• Training Specialist at the Fire Department Training Academy
During the site-visit NIOSH personnel also reviewed
• Safety Officer’s Incident Report
• Fire Department personnel records
• Fire Department dispatch records
• Fire Department policies, training, and operating procedures
• Death certificate
• Autopsy results
• Incident site
• National Climatic Data Center weather report for incident date
Incident. On July 7, 1999, the victim and his crew began their 24-hour shift at 0700 hours. The victim was a Fire Fighter/Driver/Operator of the engine company, and he began his shift by inspecting engine apparatus and his personal protective gear. Over the next 5 hours, the crew responded to nine medical emergencies, a typical number for this company. At 1242 hours, central dispatch received a report of a fire located in a densely populated residential area without a specific address or additional information provided. The anonymous call was thought to have originated from a pay phone in this area. At 1243 hours, dispatch assigned the local engine company (E-6), the victim’s engine company (E-2), a nearby engine company (E-16), a ladder truck (T-3), and a Battalion Chief (B-6) to respond. At 1244 hours, E-2 was en route when dispatch informed them that E-6 was in service at another incident and that E-2 should assume the "first-due" (or first to arrive) position. At 1245 hours, E-2 arrived at the scene and one fire fighter began securing hose supply lines while the victim and the two other fire fighters began looking for signs of a fire. The victim, as Driver/Operator, was not in bunker gear and ran approximately 150 feet toward an alley looking for signs of fire. At this time, a pit bull terrier began chasing the victim from behind. A crew member witnessed the dog running toward the victim and yelled to alert him. The victim heard this warning but was only able to partially turn around before the dog lunged at his chest, causing him to fall onto his back as he fought the animal’s attack. The two other fire fighters, dressed in full bunker gear, were able to place themselves between the victim and the dog, thereby protecting the victim from further attack. At 1247 hours, central dispatch was radioed for a medic unit for a fire fighter attacked by a dog. The fire fighters assisted the victim as he tried to get up, but his knee was severely injured during the attack and subsequent fall. At this time the other responding Fire Departments had arrived on scene (E-16, T-3, B-6). No fire was found, and at 1250 hours, the units were directed to return to their respective stations.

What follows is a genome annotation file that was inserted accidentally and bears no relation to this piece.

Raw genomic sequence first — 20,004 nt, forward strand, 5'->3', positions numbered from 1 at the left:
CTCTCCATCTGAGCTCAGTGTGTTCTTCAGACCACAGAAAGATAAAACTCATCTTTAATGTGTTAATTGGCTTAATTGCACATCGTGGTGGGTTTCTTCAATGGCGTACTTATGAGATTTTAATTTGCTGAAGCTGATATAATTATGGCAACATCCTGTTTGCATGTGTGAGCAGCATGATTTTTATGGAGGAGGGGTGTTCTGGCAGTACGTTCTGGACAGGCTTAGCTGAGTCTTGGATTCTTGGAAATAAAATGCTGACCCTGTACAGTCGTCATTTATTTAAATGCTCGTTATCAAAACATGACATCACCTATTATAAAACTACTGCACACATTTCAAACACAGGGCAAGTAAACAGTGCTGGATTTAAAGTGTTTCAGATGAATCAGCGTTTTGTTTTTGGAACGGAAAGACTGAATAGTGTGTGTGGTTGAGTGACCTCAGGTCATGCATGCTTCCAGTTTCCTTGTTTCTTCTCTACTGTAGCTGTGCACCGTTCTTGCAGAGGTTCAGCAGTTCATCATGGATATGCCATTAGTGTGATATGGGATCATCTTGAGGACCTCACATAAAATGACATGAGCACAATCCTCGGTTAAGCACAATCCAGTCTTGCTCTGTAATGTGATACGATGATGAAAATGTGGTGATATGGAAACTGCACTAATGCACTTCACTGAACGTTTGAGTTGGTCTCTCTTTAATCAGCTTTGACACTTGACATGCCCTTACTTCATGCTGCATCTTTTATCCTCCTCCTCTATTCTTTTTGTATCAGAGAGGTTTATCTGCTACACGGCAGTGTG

An ambulance transported the victim to a local hospital where he was admitted for rupture of the right knee (quadriceps) tendon. Surgery was scheduled for July 9, 1999. On that day, at approximately 0415 hours, the victim experienced sudden shortness of breath and his hospital roommate called for help. The victim became unresponsive, and despite resuscitation measures performed in the hospital, the victim was pronounced dead at 0515 hours.
Medical Findings. An autopsy by the Deputy Medical Examiner listed "hypertensive cardiovascular disease" as the cause of death, with "blunt impact trauma [to the knee] with avulsion of [the] right quadriceps tendon" as the contributing condition. Pertinent cardiovascular autopsy diagnoses included cardiac enlargement and coronary atherosclerosis. Blood and urine testing determined that no alcohol or illicit drugs were detected.